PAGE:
On the 17th, in a violent storm from the eastward, the Endymion lost her bowsprit and her fore and main masts; the latter chiefly from the shrouds giving way where they had been knotted after the action. The ship was also obliged to throw overboard the whole of her quarterdeck and forecastle guns. In the same gale, the President carried away all three of her masts. Several of her guns were also thrown overboard; and, in the battered state of her hull by the Endymion's fire, it was considered a mercy to the people on board that she did not founder. On the 25th the two ships arrived at Bermuda. We will now give the
COMPARATIVE FORCE OF THE COMBATANTS.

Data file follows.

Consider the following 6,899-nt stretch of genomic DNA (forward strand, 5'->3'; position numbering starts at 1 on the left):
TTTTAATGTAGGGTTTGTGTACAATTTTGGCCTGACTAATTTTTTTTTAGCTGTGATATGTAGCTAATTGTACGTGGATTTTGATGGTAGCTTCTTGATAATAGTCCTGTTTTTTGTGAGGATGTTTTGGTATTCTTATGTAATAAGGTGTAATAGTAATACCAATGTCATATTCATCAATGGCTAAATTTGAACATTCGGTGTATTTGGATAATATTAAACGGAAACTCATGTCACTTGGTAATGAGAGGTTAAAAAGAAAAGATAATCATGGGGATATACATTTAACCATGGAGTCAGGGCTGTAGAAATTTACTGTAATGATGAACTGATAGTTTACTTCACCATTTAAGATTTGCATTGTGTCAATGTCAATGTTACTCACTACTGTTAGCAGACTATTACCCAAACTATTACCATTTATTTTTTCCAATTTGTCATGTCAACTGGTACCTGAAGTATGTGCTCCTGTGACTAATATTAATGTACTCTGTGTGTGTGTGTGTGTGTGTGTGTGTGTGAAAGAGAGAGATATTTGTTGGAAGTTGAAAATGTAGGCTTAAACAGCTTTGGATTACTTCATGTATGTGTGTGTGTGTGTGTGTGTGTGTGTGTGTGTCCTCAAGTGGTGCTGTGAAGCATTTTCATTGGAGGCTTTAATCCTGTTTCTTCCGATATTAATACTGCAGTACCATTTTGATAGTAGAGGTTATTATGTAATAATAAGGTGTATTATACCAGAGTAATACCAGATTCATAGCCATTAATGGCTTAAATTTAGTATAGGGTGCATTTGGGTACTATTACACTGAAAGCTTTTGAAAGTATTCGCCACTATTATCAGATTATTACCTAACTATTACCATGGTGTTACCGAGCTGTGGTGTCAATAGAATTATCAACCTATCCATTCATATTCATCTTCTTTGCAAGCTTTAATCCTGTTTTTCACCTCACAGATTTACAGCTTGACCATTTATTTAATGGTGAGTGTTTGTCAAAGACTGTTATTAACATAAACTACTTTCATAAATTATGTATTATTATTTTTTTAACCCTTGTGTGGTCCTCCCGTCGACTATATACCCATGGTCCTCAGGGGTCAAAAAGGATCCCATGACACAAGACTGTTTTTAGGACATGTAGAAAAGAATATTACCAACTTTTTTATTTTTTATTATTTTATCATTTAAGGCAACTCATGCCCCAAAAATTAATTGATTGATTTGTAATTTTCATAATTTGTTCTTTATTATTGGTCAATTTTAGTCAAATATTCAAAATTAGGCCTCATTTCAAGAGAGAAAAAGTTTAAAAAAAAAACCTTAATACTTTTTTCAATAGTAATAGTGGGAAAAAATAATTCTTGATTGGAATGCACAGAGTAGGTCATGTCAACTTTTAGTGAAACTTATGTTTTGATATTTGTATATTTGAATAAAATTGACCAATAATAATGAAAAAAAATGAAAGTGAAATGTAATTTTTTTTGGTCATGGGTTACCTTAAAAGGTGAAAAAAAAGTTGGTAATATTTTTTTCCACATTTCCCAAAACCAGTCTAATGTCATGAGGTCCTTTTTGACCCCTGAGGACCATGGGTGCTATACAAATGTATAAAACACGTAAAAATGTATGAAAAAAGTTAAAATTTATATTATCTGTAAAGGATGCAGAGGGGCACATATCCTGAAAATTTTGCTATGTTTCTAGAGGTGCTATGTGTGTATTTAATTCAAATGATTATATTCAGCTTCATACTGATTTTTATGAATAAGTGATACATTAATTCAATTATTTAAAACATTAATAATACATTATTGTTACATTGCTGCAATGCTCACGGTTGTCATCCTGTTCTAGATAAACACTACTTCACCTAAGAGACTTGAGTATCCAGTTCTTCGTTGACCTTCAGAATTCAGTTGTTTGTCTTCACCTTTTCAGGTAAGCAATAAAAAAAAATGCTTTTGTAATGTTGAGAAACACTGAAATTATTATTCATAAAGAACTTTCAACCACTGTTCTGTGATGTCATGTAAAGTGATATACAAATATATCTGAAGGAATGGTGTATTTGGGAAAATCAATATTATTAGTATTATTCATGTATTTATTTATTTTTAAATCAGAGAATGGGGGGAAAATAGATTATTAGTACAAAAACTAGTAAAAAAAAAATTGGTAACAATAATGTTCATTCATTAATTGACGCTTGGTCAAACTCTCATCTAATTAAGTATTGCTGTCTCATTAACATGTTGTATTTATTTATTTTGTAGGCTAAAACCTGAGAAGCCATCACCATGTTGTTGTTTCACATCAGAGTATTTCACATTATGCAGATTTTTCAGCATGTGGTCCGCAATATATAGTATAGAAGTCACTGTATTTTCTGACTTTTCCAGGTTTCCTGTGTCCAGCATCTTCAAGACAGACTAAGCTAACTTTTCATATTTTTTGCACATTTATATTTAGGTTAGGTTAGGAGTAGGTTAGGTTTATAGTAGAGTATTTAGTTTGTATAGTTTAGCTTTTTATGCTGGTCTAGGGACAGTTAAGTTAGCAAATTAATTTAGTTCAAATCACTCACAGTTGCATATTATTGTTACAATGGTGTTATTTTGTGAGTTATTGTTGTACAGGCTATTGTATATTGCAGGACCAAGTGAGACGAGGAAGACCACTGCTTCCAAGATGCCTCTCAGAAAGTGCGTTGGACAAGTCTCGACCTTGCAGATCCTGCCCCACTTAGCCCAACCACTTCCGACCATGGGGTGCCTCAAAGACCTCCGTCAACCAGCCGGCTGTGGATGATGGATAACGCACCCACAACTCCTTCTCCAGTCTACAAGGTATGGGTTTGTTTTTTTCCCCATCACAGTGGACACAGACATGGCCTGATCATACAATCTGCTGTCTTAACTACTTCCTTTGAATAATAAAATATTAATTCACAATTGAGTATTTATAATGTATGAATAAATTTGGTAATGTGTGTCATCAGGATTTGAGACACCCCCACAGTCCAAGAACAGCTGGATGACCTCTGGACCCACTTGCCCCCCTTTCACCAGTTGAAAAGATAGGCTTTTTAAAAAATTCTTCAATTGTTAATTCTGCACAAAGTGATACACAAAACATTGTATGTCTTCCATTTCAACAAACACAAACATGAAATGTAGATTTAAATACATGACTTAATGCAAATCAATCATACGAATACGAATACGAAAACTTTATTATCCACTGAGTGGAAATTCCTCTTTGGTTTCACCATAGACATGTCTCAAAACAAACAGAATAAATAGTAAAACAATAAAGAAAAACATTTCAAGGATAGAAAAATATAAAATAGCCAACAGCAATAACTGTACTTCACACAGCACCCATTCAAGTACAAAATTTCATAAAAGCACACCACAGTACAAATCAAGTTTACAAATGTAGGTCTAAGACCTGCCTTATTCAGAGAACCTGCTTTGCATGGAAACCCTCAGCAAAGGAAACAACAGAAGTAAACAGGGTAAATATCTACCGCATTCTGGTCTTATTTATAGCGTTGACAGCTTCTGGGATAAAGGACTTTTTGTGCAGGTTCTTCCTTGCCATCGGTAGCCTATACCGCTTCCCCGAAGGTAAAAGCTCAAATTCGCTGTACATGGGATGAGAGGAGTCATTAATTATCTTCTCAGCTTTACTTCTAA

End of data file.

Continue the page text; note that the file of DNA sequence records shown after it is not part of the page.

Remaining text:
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As soon as the gale of wind had dismasted and otherwise disabled the Endymion, so as to leave an inference that the shot of the President had mainly contributed to reduce her to that state, commodore Decatur wrote his official letter. In a very few days after his arrival at Bermuda, the communicativeness of one of his officers made him regret that he had despatched the letter. Mr. Bowie, the President's schoolmaster, when deposing before the surrogate relative to the capture of the ship, says: “When the Endymion dropped astern, we were confident of escaping, ... Shortly after, discovered two ships coming up, (Pomone and Tenedos,) when commodore 1815. Decatur ordered all hands below to take care of their bags. One of the ships commenced firing; and eommodore Decatur called out, ‘We have surrendered, and gave this deponent the trumpet to hail, and say, they had surrendered. The Pomone's fire did damage to the rigging, but neither killed nor wounded any person. The President did not return the Pomone's fire, but hoisted a light in the mizen rigging, as a sign of submission.” Again: “When the two ships were coming up, a light was hoisted in the mizen rigging of the President, as this o conceived at the time, as an ensign or flag, but, as he afterwards had reason to believe, as a sign that they had surrendered; for this deponent observed to the commodore, that, as long as that light was hoisted, the ships would fire: upon which commodore Decatur ordered it to be taken down.” To counteract the mischievous tendency of Mr. Bowie's averment about the harmless fire of the Pomone, commodore Decatur wrote from New-York a supplementary letter, commencing: “I omitted to state, that a considerable number of my killed and wounded was from the fire of the Pomone.” The one shot that entered on the larboard side might, to be sure, have killed and wounded a few men; but then, says, or rather swears, Mr. Bowie, “the men were all, just then, down below taking care of their bags.” Oh! Mr. Bowie, Mr. Bowie, you were but half an American; and no wonder we do not find your name among the officers belonging to the United States' navy in April, 1816. Although commodore Decatur’s first official is a Com